It's a first.
More Americans now believe the United States has become a less important and less powerful player on the world stage.
A newly released survey by the Pew Research Center found that for the first time in 40 years of polling, 53 percent of Americans believe the U.S is less important globally, a percentage that has more than doubled since 2004.
Meanwhile, 70 percent believe the U.S. has lost respect internationally, a number similar to the one reached in 2008 during President George W. Bush's second term.
Following a government shutdown in October and amid a grim economy, the survey's aim was to take a look at how the public sees the U.S.'s global role.
The survey also found that American's are increasingly skeptical about the country's international engagement.
Fifty-two percent of Americans, the highest percentage yet, want the U.S. to withdraw from the world and "mind its own business internationally and let other countries get along the best they can on their own."
"To put it bluntly, there is a certain war fatigue because of the use of military force particularly in the Middle East," said Carroll Doherty, the associate director of the Pew Research Center. "When President Obama proposed military action against Syria in response to its use of chemical weapons, the public was very strongly opposed to that. There was not much support for the Libyan operation in 2011, and in this recent poll you even have the public looking back to the war in Afghanistan as not being terribly good for the United States."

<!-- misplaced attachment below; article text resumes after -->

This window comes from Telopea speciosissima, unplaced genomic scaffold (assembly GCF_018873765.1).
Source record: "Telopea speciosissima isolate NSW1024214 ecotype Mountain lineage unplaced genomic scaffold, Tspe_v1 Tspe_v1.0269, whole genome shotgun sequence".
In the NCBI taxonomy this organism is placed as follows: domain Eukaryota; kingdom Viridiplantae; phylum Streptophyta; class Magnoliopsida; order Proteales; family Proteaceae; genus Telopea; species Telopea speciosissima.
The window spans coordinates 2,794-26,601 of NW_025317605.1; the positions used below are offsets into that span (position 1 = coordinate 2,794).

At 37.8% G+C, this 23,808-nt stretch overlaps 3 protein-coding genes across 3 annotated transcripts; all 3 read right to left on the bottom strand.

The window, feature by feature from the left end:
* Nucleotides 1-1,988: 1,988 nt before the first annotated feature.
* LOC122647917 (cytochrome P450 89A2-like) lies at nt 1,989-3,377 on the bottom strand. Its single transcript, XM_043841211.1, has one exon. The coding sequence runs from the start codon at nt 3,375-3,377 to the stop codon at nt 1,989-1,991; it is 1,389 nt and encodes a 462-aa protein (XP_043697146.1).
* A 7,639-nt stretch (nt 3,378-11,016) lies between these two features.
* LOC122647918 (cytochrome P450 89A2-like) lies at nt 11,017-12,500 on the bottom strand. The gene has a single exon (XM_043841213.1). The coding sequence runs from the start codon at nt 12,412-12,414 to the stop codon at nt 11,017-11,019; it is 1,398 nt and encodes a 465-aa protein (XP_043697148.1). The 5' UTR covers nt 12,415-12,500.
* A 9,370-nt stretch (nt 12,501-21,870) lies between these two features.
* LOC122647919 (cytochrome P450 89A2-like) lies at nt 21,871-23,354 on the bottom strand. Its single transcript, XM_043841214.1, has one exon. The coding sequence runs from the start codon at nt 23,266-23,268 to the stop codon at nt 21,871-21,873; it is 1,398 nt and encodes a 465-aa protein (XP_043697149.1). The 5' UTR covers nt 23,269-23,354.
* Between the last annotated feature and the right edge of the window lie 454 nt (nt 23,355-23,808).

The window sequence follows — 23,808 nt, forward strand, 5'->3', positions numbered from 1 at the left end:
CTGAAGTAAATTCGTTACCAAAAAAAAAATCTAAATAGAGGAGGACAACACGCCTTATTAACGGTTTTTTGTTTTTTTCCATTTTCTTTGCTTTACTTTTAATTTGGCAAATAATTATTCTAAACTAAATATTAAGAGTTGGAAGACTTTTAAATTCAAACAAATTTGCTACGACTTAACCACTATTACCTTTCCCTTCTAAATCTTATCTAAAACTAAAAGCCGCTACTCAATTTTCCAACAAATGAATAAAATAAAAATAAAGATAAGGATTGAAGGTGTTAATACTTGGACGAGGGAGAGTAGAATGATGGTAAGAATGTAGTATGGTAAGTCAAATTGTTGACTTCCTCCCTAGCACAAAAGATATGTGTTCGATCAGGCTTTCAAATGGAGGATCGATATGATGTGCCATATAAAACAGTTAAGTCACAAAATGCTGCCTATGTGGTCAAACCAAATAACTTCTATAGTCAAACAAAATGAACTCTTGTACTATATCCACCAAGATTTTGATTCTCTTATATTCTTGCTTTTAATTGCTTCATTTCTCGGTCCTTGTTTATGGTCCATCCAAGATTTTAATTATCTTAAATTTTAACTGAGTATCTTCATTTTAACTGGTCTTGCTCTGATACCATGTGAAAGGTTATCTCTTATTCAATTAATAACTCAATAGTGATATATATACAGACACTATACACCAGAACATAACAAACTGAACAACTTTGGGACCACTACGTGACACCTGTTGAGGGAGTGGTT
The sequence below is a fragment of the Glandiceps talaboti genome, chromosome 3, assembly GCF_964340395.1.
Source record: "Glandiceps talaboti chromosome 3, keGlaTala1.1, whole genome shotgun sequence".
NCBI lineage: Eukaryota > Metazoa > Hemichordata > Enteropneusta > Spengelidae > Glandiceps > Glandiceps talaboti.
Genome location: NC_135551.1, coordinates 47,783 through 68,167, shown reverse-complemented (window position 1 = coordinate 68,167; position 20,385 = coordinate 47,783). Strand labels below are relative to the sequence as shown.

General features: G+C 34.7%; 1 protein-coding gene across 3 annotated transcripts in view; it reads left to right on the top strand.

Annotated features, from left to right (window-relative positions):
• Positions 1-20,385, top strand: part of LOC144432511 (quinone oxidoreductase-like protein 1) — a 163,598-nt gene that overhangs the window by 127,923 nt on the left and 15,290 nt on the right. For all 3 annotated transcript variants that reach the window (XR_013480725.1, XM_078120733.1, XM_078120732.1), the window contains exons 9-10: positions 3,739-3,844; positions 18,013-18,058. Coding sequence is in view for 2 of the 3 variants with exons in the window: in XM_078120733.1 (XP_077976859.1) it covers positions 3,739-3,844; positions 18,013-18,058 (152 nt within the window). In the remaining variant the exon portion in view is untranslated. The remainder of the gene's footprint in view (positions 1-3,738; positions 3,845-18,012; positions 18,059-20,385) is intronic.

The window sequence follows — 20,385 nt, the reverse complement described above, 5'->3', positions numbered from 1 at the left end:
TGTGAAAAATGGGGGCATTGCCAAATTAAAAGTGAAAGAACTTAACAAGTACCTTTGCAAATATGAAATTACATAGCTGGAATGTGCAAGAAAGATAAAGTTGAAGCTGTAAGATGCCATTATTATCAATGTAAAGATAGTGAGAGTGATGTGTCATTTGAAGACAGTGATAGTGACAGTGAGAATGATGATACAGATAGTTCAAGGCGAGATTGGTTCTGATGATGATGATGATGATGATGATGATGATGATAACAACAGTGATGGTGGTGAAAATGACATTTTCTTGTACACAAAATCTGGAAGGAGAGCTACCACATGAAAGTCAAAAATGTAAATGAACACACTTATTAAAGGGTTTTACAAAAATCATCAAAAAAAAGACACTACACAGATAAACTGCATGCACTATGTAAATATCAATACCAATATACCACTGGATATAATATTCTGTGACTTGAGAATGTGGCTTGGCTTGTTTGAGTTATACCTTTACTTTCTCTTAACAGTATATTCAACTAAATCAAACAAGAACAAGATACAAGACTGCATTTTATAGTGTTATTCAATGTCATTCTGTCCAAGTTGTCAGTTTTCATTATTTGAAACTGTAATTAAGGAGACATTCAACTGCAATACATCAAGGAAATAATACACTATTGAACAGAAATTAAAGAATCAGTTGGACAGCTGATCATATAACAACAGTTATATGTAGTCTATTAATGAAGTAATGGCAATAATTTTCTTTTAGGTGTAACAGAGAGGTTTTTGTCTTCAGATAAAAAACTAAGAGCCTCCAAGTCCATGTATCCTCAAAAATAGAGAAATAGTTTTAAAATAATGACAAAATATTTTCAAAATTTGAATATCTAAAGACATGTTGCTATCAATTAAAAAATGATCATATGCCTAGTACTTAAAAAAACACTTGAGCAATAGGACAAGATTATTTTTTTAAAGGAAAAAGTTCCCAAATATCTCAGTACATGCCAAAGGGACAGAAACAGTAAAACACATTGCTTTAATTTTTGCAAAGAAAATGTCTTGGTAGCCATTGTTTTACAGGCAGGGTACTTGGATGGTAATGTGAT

According to the survey, only 31 percent of Americans believe the war in Afghanistan made the U.S. safer from terrorism.
The survey said these sentiments should not be confused with isolationism. The American public still supports economic engagement with other nations, Doherty told ABC News.
Overall, 77 percent of Americans said growing trade and business ties with the rest of the world is a good thing.
Moving forward, Doherty believes that support for America's global engagement will continue to increase if the economy turns around.
"It obviously depends on the world situation and what demands are placed on the United States, but I think most of it depends on how people are feeling about things at home," he said.